Presentation Zen and Grammar B

As I was reading the Presentation Zen selection, I discovered that Reynolds’ vision of presentations in “the conceptual age” exhibits some characteristics of Weathers’ Grammar B.  Seth Godin’s rule of “No more than six words on a slide.  EVER” (qtd in Reynolds 20) reminded me of Weathers’ discussion of crots as stylistic maneuvers used deliberately in writing which employs the alternate grammar (Grammar B).  Weathers says that “each crot is not unlike a ‘snapshot’ of a color slide” and that “the overall composition, using crots, is similar to slideshow, especially if the slides have not been arranged in any neat and tidy sequence” (137).  The fragmented nature of crots seems to lend itself quite naturally to Reynolds’ notion of simplicity and constraint within the Presentation Zen framework.

Weathers also mentions the intentional use of sentence fragments in Grammar B, which can create a “more sharply pointed kind of reading line” (139) when used in conjunction with other sentence types.  I can see using fragments in preparing a Presentation Zen-type slideshow, as a way of achieving the goal of simplicity and brevity.

Furthermore, I thought that lists (a Grammar B structure) might also be appropriate for Presentation Zen projects.  Weathers says that “the list stands in stark simplicity—a list of objects, observations, or what have you—to give a quick representation of a character, as situation, a place by the simple device of selecting items to represent the subject under discussion”(140).  I thought that idea aligned nicely with Reynolds’ emphasis on simplicity and clarity in Presentation Zen.   Creativity (another key element to Presentation Zen) is also involved in the determination of what words the presenter might choose to include on a list to “represent the subject under discussion.”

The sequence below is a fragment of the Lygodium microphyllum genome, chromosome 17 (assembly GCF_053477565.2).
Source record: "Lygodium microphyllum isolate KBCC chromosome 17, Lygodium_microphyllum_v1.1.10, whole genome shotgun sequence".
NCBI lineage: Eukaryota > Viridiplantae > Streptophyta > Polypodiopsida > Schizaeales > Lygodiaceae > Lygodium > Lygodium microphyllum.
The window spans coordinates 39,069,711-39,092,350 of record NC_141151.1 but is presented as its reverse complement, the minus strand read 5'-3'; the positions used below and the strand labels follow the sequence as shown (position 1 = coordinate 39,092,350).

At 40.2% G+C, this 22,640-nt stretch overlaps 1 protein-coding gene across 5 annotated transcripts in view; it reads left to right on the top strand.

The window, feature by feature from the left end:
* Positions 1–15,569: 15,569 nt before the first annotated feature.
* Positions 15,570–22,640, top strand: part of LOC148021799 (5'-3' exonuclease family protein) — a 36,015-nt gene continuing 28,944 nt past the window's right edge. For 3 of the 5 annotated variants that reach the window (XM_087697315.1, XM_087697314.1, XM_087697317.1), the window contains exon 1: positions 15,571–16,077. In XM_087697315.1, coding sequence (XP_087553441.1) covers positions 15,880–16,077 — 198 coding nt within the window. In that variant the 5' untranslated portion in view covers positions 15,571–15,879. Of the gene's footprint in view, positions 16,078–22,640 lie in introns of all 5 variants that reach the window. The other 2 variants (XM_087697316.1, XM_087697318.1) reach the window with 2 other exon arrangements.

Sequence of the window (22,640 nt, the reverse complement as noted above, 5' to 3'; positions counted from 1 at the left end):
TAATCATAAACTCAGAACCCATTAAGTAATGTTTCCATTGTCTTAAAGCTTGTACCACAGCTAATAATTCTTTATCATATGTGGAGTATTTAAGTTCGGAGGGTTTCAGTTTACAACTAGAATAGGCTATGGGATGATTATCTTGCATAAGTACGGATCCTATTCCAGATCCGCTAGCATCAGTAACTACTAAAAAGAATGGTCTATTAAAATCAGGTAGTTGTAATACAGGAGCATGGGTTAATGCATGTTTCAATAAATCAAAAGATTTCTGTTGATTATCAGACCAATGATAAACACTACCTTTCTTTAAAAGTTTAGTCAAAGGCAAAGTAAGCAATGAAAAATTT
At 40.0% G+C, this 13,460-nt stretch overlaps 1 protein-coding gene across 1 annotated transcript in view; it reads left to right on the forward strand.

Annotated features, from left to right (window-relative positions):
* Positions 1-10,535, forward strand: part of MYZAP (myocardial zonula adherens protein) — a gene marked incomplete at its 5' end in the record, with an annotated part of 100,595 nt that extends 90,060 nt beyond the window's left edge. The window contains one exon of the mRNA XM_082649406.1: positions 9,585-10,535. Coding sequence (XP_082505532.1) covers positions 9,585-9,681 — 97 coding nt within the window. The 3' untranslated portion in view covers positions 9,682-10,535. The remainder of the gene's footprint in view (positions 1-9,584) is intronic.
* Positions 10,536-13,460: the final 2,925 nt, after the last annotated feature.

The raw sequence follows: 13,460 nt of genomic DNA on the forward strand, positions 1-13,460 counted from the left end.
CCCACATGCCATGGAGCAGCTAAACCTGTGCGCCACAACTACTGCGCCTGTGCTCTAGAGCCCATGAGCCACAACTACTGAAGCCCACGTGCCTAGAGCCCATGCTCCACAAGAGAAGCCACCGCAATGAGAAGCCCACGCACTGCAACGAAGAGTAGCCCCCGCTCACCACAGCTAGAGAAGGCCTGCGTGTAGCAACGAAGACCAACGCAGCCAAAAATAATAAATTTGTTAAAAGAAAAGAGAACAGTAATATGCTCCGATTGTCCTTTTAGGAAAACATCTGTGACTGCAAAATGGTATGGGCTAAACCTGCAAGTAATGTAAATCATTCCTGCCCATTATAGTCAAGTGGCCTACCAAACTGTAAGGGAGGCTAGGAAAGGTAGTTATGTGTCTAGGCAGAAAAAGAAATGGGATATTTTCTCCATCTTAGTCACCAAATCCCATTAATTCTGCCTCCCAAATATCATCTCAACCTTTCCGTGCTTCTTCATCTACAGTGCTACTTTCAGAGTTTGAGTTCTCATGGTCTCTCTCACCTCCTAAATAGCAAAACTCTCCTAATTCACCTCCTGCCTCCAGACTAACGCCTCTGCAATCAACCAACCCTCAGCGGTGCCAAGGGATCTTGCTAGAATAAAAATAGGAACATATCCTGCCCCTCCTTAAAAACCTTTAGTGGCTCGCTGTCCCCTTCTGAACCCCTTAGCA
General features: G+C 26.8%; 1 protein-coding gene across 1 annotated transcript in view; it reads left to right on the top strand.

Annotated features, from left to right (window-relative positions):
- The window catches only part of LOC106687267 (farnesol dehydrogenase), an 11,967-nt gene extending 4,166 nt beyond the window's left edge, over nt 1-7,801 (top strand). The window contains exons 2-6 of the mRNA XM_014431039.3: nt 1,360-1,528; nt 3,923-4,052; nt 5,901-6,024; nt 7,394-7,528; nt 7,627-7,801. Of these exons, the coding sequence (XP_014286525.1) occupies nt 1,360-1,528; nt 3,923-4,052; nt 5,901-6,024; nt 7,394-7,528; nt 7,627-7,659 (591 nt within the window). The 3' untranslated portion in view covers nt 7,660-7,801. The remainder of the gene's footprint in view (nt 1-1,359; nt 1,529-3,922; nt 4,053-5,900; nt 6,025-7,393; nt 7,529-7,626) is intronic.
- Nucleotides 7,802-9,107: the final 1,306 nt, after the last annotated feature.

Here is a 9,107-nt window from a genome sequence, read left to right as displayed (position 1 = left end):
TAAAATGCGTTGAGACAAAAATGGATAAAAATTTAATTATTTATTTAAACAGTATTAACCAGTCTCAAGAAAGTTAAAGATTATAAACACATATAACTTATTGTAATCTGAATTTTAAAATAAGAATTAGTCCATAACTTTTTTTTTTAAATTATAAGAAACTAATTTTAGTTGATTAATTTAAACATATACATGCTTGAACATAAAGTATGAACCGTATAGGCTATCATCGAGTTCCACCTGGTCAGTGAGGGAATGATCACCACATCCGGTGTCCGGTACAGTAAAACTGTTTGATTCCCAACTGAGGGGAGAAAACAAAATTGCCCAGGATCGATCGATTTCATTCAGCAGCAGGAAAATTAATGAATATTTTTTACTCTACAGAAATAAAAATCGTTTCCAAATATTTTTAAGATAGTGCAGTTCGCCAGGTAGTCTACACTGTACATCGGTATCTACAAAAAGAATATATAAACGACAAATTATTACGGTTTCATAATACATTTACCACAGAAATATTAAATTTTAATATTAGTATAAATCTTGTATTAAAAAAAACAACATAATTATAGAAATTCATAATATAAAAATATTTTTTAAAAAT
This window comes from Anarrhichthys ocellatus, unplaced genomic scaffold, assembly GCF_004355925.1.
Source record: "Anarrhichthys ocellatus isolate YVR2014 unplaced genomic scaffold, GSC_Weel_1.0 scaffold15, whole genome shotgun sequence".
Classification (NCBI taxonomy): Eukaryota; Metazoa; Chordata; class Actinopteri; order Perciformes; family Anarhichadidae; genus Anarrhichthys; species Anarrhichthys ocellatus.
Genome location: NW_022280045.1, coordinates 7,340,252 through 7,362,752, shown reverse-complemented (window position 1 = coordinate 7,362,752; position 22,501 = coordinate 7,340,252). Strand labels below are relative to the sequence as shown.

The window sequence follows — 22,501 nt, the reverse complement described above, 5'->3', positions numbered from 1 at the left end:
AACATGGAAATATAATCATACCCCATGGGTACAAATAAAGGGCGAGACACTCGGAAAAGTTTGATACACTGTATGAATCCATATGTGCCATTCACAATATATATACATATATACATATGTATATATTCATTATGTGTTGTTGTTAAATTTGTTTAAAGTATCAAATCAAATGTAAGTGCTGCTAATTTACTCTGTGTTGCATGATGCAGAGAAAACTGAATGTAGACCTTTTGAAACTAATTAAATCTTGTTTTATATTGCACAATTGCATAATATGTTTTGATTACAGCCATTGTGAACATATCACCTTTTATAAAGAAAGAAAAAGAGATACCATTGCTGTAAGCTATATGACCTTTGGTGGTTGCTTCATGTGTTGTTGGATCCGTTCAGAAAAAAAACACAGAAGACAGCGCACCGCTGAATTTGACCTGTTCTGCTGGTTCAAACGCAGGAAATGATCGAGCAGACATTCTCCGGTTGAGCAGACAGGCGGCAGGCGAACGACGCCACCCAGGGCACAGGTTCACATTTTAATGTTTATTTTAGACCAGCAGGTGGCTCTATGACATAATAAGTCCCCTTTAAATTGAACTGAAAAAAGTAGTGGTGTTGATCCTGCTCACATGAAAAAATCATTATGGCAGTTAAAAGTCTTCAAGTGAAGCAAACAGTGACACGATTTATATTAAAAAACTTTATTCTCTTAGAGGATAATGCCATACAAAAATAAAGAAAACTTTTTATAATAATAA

Another of Grammar B’s potentially useful techniques for use in a Presentation Zen slideshow is collage/montage.   When Weathers says that the “collage/montage effect…is a stylistic effort at synthesis”(146), I made a connection to Reynolds’ section about Daniel Pink’s A Whole New Mind, particularly the section about “symphony”, which notes that “[s]ymphony is about utilizing our whole mind—logic, analysis, synthesis, intuition—to make sense of our world (i.e. our topic), find the big picture, and determine what is important and what is not before the day of our talk”(17).  I thought perhaps that creating a Presentation Zen slideshow using collage/montage might spark the audience’s symphonic aptitude through its revealing, at the end of the presentation, “a synthesis and a wholeness that might not been suspected at any station along the way” (Weathers 147).

As a final thought, I was intrigued by Reynolds’ discussion of time, and how people need lots of independent thinking time, “away from the direct challenges of work” (37)to enliven our creative sides.  I remembered Derek’s mention of Google’s 20% rule earlier in the semester as I read this section, and I completely buy into this notion of the necessity/imperativeness of free (non-work related)  time to hit the proverbial “refresh” button.  Perhaps there is a reason we sometimes call these cherished occasions of personal freedom “moments of Zen”…

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